Table of Contents
Colony-Stimulating Factors Definition
Colony-Stimulating Factors are molecules that stimulate the growth of leukocytes (white blood cells) in the bone marrow. The body produces minute quantities of CSFs to regulate leukocyte production, maintaining the various types of leukocytes at appropriate levels to meet the needs of immune function. CSF production increases during infection and other demands for higher quantities of white blood cells.
Colony-Stimulating Factors and Leukemia Treatment
In the 1990s researchers isolated the genes that encode CSFs, permitting the use of recombinant technology to create synthetic versions of CSFs for therapeutic applications. Today doctors administer CSFs to rapidly restore white blood cell production after immunoablation during the course of treatment for some forms of leukemia and certain other cancers for which bone marrow transplantation is a treatment option, and some chemotherapeutic regimens that are known to be very ablative to the white blood cells.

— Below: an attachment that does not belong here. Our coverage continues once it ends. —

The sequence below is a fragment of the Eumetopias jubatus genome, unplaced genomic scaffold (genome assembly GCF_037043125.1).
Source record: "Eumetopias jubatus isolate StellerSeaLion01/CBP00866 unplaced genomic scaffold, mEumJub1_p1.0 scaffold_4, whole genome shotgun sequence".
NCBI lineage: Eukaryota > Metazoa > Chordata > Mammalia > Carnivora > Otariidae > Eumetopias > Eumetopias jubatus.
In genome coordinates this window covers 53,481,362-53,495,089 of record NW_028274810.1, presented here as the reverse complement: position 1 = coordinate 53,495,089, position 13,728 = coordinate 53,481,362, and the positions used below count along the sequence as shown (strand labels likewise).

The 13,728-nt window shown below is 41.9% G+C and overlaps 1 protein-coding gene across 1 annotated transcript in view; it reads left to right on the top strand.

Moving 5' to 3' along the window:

Immunoablation uses high-dose chemotherapy or radiation therapy to destroy the diseased bone marrow. During the approximately six weeks it takes for the transplanted bone marrow to begin producing new blood cells, the person has no immune function and is extremely vulnerable to infection. CSF therapy dramatically shortens this period of vulnerability, stimulating leukocyte production within days of the bone marrow transplantation.
Page last reviewed: